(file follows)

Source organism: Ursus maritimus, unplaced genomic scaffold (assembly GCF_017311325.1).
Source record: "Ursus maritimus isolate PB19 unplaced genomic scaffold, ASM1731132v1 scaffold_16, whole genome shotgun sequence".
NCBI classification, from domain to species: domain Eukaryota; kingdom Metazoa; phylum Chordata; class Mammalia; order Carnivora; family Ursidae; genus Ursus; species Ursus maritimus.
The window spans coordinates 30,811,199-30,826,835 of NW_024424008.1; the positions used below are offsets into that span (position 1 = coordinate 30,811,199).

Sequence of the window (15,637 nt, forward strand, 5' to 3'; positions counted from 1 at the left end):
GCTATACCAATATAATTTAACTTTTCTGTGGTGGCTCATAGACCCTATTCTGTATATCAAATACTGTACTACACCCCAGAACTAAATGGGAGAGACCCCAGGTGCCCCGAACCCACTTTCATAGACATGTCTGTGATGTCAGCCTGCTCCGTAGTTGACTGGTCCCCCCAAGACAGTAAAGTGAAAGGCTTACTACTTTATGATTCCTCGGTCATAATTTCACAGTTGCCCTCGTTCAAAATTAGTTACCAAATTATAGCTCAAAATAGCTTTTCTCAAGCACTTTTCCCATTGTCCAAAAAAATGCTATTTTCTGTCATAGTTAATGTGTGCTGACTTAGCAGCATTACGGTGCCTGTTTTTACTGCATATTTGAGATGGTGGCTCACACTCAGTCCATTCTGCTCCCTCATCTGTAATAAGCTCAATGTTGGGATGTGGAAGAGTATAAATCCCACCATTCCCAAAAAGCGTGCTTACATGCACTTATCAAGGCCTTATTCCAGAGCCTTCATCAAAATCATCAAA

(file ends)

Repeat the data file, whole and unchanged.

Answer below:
Source organism: Ursus maritimus, unplaced genomic scaffold (assembly GCF_017311325.1).
Source record: "Ursus maritimus isolate PB19 unplaced genomic scaffold, ASM1731132v1 scaffold_16, whole genome shotgun sequence".
NCBI classification, from domain to species: domain Eukaryota; kingdom Metazoa; phylum Chordata; class Mammalia; order Carnivora; family Ursidae; genus Ursus; species Ursus maritimus.
The window spans coordinates 30,811,199-30,826,835 of NW_024424008.1; the positions used below are offsets into that span (position 1 = coordinate 30,811,199).

Sequence of the window (15,637 nt, forward strand, 5' to 3'; positions counted from 1 at the left end):
GCTATACCAATATAATTTAACTTTTCTGTGGTGGCTCATAGACCCTATTCTGTATATCAAATACTGTACTACACCCCAGAACTAAATGGGAGAGACCCCAGGTGCCCCGAACCCACTTTCATAGACATGTCTGTGATGTCAGCCTGCTCCGTAGTTGACTGGTCCCCCCAAGACAGTAAAGTGAAAGGCTTACTACTTTATGATTCCTCGGTCATAATTTCACAGTTGCCCTCGTTCAAAATTAGTTACCAAATTATAGCTCAAAATAGCTTTTCTCAAGCACTTTTCCCATTGTCCAAAAAAATGCTATTTTCTGTCATAGTTAATGTGTGCTGACTTAGCAGCATTACGGTGCCTGTTTTTACTGCATATTTGAGATGGTGGCTCACACTCAGTCCATTCTGCTCCCTCATCTGTAATAAGCTCAATGTTGGGATGTGGAAGAGTATAAATCCCACCATTCCCAAAAAGCGTGCTTACATGCACTTATCAAGGCCTTATTCCAGAGCCTTCATCAAAATCATCAAA